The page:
The greatest city in the Thirteen Lands, Rigus stands as a radiant hub of grandiose manors and sparkling citadels. It's a place where nobility rules and disagreements are settled with honourable duels. In the shadow of this glory sits Low Town, a vast warren of dark, narrow streets, dirty alleys and boarded up windows. Low Town is a place where life is cheap as the lower class struggle to eke out an existence.
As befits such an ugly place, it's champion is "The Warden", an ugly man and crime lord addicted to narcotics and drawn to violence. A former hero and agent who spends his days protecting his turf and selling his illegal wares. That is until chance delivers him to the body of a child and sets him on a road of deception, murder and evil that could consume not just himself but the entire city.
Narrated in the first person, there is a confident and very comfortable voice projecting from the pages of the book that makes you feel right at home pretty much from the word go. With a self-depreciating manner and subtle humour the character of "The Warden" is deliciously dark and quite far from the goody two-shoes ideology of "the hero". The small amount of time we spend learning about the protagonist's colourful history is carried out by the tried and tested use of flashbacks which are done with aplomb and not once get in the way or affect the pace to any noticeable degree.
The novel follows this grim and dark feeling too, very adult in theme with descriptive violence and bad language it doesn't throw any punches but is never gratuitous either. This dark vision is somewhat balanced by the colourful and rich characters that populate the story and each one is magnificently drawn without too much time spent on back story.
There is a rich balance between gritty fantasy and detective noir which works surprisingly well and the story plays out very much like an olde-worlde fantasy detective story. I particularly liked the downplayed use of the fantastic, the focus firmly placed on people rather than creatures and while there is some magic involved it plays a minor part and supports the story rather than being a major part of it. This proves very effective at creating a strong feeling of realism.
The plot works well, there is enough in the way of twists and turns to keep the reader hooked although I did find it a little predictable and had to wait a few times for the Warden to catch up. Having said that there were a few very good red herrings, I did I enjoy the journey immensely and couldn't put it down through most of the story - a testament to the quality of the writing. The author is confident enough to mix modern vernacular with traditional and it works surprisingly well in the dark-age setting while the dry humour and brisk, no-nonsense prose is remarkably effective.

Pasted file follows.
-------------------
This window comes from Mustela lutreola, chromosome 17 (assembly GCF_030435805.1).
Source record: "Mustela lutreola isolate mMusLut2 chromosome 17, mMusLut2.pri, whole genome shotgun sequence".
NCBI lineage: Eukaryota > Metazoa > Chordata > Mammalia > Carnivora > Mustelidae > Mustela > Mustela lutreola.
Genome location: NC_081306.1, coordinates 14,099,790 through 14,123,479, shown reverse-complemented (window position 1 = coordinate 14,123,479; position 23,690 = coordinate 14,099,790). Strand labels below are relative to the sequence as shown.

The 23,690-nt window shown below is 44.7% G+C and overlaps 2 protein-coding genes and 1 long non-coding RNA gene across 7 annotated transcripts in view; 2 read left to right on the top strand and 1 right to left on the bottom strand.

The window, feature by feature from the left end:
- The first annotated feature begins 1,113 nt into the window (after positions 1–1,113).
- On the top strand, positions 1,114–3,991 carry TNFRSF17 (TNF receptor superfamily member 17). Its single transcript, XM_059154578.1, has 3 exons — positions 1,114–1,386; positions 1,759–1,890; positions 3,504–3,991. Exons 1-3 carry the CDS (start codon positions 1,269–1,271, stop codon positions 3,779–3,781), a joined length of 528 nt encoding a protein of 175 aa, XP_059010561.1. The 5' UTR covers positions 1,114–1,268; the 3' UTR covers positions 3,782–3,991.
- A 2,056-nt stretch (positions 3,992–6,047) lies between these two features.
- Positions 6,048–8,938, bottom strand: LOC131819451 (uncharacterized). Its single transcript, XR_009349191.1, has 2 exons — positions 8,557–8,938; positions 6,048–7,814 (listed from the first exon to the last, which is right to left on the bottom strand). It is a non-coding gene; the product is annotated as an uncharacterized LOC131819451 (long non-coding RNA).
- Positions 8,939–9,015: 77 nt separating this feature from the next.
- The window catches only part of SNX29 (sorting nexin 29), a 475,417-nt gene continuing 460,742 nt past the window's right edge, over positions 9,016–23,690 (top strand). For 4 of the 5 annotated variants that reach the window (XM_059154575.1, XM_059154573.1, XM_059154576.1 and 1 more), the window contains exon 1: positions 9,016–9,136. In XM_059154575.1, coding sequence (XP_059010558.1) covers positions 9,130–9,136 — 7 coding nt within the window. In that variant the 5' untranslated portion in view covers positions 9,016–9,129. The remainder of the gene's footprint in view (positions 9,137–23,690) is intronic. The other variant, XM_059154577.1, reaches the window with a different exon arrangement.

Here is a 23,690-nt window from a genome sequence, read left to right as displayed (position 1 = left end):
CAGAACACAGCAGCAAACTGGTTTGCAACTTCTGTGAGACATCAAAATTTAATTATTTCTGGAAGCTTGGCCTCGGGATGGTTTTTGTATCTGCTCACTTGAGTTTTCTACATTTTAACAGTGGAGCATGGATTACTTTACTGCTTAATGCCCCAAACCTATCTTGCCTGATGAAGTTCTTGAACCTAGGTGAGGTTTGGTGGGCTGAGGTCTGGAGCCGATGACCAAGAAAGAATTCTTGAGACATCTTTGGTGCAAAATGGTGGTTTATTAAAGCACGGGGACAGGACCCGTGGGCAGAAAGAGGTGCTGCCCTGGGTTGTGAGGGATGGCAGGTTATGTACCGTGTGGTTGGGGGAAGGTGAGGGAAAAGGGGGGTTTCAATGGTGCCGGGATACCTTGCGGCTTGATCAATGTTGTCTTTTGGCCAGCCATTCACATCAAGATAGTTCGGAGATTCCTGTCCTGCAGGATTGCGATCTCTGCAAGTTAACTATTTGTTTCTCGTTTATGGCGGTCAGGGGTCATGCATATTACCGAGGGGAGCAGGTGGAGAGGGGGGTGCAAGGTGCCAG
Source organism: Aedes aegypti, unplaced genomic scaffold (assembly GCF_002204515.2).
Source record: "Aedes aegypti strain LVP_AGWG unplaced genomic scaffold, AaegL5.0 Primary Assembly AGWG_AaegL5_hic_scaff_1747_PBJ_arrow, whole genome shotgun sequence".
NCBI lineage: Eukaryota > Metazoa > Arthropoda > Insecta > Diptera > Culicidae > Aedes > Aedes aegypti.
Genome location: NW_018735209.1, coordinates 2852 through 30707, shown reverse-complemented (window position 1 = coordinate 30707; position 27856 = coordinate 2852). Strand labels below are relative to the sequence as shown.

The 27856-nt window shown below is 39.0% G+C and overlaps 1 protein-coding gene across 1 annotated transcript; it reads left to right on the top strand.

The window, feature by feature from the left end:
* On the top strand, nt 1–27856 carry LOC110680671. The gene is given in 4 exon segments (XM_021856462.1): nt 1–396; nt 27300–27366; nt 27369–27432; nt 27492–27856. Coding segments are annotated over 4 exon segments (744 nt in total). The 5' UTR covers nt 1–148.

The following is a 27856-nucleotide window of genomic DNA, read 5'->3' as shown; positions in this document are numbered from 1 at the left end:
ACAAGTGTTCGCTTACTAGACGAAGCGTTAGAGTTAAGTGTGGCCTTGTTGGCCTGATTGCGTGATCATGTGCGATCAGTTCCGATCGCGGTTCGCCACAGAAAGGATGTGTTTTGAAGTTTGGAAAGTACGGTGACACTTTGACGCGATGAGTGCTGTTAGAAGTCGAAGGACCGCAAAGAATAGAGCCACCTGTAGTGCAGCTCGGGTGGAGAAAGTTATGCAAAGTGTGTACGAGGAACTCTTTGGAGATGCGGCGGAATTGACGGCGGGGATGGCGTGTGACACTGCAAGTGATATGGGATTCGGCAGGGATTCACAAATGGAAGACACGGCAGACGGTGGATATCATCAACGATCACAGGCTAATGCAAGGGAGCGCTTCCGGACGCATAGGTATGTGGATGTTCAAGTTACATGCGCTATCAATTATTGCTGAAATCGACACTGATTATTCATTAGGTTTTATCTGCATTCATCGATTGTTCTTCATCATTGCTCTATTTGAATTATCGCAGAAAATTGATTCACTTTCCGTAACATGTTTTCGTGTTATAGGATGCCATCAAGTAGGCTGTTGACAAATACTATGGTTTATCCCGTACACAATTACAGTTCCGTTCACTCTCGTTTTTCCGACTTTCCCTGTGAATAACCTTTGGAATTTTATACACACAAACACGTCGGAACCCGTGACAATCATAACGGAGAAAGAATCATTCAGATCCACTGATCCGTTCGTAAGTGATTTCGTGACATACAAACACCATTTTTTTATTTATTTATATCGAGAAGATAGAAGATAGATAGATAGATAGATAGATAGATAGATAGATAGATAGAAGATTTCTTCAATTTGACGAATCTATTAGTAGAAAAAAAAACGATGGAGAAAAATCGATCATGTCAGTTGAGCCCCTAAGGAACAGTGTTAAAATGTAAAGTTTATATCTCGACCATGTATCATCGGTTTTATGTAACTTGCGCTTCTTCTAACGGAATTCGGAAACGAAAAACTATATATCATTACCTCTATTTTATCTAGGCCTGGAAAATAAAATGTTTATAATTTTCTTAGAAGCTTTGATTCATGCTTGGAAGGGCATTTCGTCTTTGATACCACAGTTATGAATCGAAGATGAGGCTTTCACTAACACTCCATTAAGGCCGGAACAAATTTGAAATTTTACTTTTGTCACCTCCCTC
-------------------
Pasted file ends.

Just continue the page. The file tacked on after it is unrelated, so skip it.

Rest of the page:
The character of the Warden really does steal the show though, a great man fallen from grace, a born survivor who does things that others wouldn't do to survive and yet beneath the drug dependency and moral ambiguity has a kind heart and a sensible (if somewhat ugly) head on his shoulders. You can't help but feel for the guy, even turning a blind eye when he takes the odd sniff of his favourite narcotic. One of the most refreshing things about him though is stark honesty about his character. This isn't someone who's trying to redeem himself or seek forgiveness for his (many) crimes, he's pretty comfortable with who and what he is. The use of the first person in this situation is a stroke of genius and really does help the reader to get that bit closer to the character.
Despite seeing the admittedly great ending coming from a mile away whilst waving a big red flag, the Straight Razor Cure is a book I really enjoyed from start to finish. It's something quite special from a clearly talented author, one with a bright future ahead of him.
Written by Antony, 05 June 2012.